By Scott Morgan
So when, on March 17th, Secretary of State Kerry announced that Genocide was in fact occurring in Northern Iraq there was a sense that finally the Administration saw what, in the view of some people, was an obvious situation. A damning report compiled by the Knights of Columbus was specifically released to take advantage of the growing momentum online.
Guess What? That was the easy part. The actual hard part is yet to begin for these victims of persecution. Defining the issue is just the first step. Coming up with an effective strategy that will assist those in flight will result in emotional decisions about whether or not they should be allowed to come to the West. However there is no debate at all about how to assist those who wish to remain in their homes.
That brings into question how to assist those who remain behind to defend their homes and houses of worship? This is where the concept of a Safe Haven comes into play. There are several other questions, easy to answer but more difficult to implement, that will come into play. The easy answers are that it should be in the Nineveh Plain and it should look like Operation Provide Comfort which has been protecting the Kurds since 1992.
The Congress has been paying attention to all of these wheels that are currently in motion in the country. They have noticed these vile actions that have been occurring and they are aware that the voter is paying attention to this as well. So there has been introduced in recent weeks H Con Res 152.
This resolution which has been introduced into the House by Congressman Jeff Fortenberry of Nebraska gives a sense that the United States and the International Community should support Iraq and its people to support a province in the Nineveh Plain region that is consistent with the lawful expressions of self-determination by the indigenous peoples of the region. That is a noble sentiment in thought but implementation may be more difficult when people ask how the US will accomplish this with Aid and votes. Shouldn’t the question be how will these people be protected since the current Iraqi State Apparatus has failed them?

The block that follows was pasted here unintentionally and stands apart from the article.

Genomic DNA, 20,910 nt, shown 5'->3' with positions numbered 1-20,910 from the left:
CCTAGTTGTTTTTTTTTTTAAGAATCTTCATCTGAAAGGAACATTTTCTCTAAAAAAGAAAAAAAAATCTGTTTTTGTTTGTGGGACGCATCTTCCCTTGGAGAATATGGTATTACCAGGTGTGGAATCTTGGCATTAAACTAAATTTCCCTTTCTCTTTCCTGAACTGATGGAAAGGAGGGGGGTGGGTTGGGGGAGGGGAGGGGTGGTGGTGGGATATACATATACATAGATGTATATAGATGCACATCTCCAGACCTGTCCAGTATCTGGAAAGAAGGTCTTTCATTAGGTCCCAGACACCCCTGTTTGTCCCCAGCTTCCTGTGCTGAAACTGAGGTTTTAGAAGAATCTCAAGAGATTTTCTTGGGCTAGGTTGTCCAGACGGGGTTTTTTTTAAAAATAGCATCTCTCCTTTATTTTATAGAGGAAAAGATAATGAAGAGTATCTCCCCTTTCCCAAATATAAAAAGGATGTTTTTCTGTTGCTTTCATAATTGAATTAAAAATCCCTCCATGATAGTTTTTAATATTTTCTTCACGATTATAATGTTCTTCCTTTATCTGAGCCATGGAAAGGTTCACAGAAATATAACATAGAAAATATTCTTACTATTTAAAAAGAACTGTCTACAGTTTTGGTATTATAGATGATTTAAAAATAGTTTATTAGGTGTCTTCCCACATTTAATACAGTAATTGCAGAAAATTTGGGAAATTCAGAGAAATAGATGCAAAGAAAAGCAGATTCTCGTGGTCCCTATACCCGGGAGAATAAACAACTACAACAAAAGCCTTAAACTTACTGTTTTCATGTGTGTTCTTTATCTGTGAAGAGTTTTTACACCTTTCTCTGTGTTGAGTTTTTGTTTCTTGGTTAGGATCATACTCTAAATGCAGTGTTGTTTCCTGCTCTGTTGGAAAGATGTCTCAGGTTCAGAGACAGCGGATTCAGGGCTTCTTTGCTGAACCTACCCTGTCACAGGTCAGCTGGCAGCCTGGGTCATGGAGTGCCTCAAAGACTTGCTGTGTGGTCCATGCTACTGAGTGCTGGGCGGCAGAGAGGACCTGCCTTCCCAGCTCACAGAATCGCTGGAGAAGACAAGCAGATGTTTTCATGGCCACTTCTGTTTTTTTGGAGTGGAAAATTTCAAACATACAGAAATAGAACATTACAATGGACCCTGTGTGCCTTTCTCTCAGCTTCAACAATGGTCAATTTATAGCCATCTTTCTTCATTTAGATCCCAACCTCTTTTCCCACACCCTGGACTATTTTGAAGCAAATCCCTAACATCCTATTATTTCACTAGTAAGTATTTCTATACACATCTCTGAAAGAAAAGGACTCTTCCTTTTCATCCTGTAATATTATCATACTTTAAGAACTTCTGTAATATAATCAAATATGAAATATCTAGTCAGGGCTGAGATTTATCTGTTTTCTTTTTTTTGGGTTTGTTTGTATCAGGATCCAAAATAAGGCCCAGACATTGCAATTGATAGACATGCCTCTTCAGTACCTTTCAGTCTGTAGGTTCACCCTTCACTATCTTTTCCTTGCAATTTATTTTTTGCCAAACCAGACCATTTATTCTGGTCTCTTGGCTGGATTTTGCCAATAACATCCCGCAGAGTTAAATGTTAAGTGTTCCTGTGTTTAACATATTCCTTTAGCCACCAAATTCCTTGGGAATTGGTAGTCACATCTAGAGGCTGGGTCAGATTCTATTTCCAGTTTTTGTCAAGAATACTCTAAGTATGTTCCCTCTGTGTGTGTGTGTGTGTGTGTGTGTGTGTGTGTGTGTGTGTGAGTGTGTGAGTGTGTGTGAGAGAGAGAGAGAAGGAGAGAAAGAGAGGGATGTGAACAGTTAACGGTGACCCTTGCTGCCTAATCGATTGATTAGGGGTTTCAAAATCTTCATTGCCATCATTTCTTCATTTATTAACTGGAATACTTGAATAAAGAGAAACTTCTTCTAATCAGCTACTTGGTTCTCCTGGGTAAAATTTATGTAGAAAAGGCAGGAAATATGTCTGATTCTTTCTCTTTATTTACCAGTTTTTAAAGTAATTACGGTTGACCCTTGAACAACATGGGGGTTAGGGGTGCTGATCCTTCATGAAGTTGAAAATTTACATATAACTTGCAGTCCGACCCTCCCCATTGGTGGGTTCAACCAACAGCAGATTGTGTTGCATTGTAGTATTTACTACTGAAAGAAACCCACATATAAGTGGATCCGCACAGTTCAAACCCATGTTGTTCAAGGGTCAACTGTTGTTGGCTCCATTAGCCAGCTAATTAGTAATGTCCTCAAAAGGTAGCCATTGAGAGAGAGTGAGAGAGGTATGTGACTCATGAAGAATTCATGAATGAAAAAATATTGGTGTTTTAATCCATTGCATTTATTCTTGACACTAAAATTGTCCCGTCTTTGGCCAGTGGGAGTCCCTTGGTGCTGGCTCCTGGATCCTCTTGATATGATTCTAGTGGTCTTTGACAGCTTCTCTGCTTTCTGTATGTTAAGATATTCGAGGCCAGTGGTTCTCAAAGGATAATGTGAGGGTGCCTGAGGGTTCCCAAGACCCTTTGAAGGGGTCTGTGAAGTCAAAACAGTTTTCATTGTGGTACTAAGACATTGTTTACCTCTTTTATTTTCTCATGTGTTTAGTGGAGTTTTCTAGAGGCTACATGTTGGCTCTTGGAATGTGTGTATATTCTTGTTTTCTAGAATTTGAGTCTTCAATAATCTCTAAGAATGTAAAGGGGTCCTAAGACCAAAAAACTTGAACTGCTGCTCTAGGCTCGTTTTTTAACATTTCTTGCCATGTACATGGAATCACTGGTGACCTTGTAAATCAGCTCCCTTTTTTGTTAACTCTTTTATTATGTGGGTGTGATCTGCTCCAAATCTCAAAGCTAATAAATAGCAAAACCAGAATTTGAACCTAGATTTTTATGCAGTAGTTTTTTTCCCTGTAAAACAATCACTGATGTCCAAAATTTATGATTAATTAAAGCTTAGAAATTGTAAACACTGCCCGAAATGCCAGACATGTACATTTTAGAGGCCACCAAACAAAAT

However, as expected, politics in Baghdad has once again reared its ugly head into this debate. Earlier this week Baghdad voted not to change the administrative border of Nineveh Province. The impetus for the vote was that the Yezhdis want to have the area around the city of Shingal where they have a majority status. A Sunni Member of Parliament for the region states that any such decision would be unconstitutional. This may be code for the Sunnis being upset over their loss of control over Iraq. There is a consensus that the Shia followers of Al-Malaki want to return him to power so he can accomplish this
The Kurds however announced their intentions to make the area around Shingal a province within Kurdistan. This could be a great opportunity for the US to reach out to Irbil and offer the necessary logistical and/or Financial Support to actually bring the Safe Haven to Fruition.
Currently the Christians feel that if they are forced to remain in a region under Sunni rule they will still be the victims of persecution. During the dark days of 2014 the Kurds had to wait until US Aircraft showed up in order to begin their efforts to assist the Yezhdis and Christians. Meanwhile the Assyrians have reached out to Washington to ensure that their voices are heard in this debate and are being heard in Washington. Now can these voices in the US reach out to Baghdad and Irbil? H Con Res 152 will give Baghdad an Idea of what the Congress is thinking...
[The views expressed in this publication are solely those of the author(s) and do not necessarily reflect the views of Dissecting Society]